Summer has finally arrived in North Idaho, and while you prepare to spend more time outdoors, remember to protect your body’s largest organ – your skin! 

While many people just worry about getting a sunburn from sun overexposure, there are other risks to extended exposure, one of which is developing melanoma. Melanoma is a type of cancer that develops when melanocytes–that is, the cells that turn your skin tan when exposed to the sun–start to grow out of control. 

Skin cancer accounts for about 1% of all cancers diagnosed in the United States, and, while melanoma is not the most common form of skin cancer, it is one of the most dangerous types of skin cancer, because it is much more likely to spread to other parts of the body. One of the most significant risk factors in developing melanoma is exposure to ultraviolet (UV) rays.

You Can Take Measures To Prevent Developing Melanoma

While you can’t do anything about your genetic make-up, you can do something about your exposure to UV rays. Here are four simple precautions you can take to reduce your risk of developing melanoma.


1: Limit Your Sun Time

Northern Idaho, being fairly far up in the northern hemisphere, has long summer days. If you want to enjoy the outdoors, avoid going out when the sun’s rays are the strongest, usually between the hours of 10:00 A.M. and 4:00 P.M.. This is especially true in the summertime, when the tilt of the earth means that you are getting sunlight more directly. Believe it or not, it also matters what elevation you are: the higher the elevation, the more UV rays reach the ground. 

Of course, it is not always convenient or fun to stay inside on beautiful sunny days, so, if you do go out during peak sun hours, try to stay in the shade. Not only is it more comfortable in terms of temperature, but it means that fewer UV rays will reach you. Don’t make the mistake of thinking clouds are the same as shade: clouds block very few UV rays. And remember that UV rays can penetrate windows and water and reflect off of water and sand.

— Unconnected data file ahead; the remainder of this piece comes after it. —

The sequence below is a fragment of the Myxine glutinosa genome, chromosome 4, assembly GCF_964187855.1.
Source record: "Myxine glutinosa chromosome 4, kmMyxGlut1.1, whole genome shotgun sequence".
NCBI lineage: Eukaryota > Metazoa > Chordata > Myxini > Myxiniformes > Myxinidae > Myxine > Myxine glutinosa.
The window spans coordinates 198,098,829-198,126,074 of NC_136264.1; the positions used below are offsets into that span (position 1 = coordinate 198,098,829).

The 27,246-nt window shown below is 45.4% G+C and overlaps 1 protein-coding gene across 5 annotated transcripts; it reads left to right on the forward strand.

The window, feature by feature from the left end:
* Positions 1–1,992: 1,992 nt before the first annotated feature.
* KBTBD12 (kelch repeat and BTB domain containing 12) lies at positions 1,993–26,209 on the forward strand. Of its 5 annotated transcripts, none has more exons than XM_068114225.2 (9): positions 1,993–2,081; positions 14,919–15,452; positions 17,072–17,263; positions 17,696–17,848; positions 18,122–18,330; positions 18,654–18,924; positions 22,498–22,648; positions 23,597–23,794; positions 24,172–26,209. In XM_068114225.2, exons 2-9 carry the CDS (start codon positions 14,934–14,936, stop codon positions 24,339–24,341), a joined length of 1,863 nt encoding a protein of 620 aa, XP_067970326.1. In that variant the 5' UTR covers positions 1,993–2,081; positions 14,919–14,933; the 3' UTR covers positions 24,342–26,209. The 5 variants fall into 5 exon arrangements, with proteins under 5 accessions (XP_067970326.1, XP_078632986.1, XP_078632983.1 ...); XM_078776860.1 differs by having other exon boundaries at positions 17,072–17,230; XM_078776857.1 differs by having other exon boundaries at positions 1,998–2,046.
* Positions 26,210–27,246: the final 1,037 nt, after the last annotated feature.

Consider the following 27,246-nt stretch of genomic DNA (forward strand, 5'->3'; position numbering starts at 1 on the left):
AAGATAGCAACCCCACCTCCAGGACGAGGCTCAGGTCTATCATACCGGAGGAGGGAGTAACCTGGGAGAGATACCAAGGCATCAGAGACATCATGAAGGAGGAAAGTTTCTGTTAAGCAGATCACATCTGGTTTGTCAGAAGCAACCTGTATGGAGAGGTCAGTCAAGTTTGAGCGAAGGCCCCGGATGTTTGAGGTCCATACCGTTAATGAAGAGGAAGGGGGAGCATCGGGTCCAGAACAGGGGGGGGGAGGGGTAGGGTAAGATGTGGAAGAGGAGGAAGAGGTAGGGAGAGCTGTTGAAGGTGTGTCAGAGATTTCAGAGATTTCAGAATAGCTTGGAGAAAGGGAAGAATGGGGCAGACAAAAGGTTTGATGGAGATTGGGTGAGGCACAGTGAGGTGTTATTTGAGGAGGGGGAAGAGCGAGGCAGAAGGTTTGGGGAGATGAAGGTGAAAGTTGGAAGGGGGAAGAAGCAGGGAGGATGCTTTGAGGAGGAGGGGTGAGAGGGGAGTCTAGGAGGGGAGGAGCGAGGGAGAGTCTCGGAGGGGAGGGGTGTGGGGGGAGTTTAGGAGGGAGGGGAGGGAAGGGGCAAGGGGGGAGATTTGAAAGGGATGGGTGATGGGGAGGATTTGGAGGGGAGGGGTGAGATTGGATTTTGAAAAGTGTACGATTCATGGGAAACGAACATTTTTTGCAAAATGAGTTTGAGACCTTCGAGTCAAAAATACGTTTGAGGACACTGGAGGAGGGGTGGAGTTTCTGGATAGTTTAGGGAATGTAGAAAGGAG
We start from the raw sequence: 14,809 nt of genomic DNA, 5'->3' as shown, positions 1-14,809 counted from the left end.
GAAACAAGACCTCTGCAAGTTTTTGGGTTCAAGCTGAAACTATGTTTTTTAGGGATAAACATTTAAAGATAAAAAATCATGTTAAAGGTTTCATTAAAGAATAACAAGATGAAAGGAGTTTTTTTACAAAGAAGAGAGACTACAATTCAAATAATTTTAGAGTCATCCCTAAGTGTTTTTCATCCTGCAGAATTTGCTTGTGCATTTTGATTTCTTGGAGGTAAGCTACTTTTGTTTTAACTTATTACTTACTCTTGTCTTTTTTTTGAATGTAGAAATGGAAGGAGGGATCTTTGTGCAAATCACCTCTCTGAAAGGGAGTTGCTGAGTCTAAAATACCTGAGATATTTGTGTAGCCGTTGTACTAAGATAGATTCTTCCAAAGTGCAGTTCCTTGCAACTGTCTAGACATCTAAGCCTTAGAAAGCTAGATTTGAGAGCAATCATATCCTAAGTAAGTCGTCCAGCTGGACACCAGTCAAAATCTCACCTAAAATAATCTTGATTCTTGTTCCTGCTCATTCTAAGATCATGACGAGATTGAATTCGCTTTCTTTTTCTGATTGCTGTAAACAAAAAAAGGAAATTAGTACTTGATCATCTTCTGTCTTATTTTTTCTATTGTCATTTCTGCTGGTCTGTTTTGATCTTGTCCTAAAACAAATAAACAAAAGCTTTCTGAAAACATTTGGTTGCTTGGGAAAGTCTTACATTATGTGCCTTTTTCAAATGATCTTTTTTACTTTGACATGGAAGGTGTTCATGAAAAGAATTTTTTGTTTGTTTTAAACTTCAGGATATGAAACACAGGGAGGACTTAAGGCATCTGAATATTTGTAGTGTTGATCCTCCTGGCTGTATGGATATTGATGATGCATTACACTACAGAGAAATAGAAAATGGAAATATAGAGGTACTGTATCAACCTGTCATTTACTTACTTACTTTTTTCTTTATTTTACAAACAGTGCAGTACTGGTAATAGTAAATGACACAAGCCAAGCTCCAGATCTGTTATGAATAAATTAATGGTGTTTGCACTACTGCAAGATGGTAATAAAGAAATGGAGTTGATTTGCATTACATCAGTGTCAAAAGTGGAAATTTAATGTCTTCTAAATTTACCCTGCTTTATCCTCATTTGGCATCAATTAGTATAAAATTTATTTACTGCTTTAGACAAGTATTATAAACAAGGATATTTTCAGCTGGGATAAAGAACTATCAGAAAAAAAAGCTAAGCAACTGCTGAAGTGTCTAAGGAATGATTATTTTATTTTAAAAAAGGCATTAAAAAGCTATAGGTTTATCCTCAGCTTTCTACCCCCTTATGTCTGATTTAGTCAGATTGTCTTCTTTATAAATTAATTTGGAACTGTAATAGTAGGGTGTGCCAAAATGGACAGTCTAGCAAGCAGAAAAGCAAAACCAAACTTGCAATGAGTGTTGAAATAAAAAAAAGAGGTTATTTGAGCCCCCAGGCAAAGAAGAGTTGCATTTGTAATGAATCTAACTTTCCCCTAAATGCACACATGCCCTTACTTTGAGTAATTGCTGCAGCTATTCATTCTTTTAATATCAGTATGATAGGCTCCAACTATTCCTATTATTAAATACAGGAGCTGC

2: Wear Sun-Protective Clothing

Clothing that shades your skin from direct UV rays is helpful, so put on a loose, long-sleeved shirt, skirt, or pants, and a wide-brimmed hat when you know you are going to be out in the direct sun. While you may be tempted to wear shorts and a tank top to stay cool, that extra sun exposure can be very damaging. Nowadays, you can obtain some very good UV protective clothing that breathes well and still keeps you cool.


3: Don’t Forget Your Eyes

Thankfully, sunglasses today are a fashion statement, so it is not hard to convince someone to wear sunglasses, but do you know that, in addition to making you look cool, sunglasses can protect you? Not only do they protect your eyes from UV rays, but they can also protect the sensitive, delicate skin around your eyes.


4: Slather On the Sunscreen

Sunscreens come in all types these days, so make sure you read the label. You should select a “broad spectrum” sunscreen that blocks both UVA and UVB rays, and get one with a high SPF (sun protection factor). 

The SPF indicates the level of protection from UVB rays, and the higher the number, the higher the level of protection. A sunscreen with an SPF of 30 means that 30 minutes in the sun is equivalent to spending one minute in the sun without any sunscreen, and will screen out about 97% of the sun’s rays. As the SPF number increases, the protection increases, but only very incrementally, and no sunscreen can screen out all UV rays.


Getting a cancer diagnosis is not something anyone wants to experience. So, when you can, try to avoid it by taking preventative measures. In the case of melanoma, do these simple things that will protect you, and share these tips with your children and your grandchildren, so that they develop good sun protection habits and avoid skin damage in their early years that could affect them years down the road.

Beacon Clinic specializes in providing comprehensive, integrated care for patients diagnosed with all types of cancer, including extensive experience in treating melanoma. If you or someone close to you has been diagnosed with cancer, contact Beacon Clinic today, and find out what we can do to assist you on your cancer treatment journey.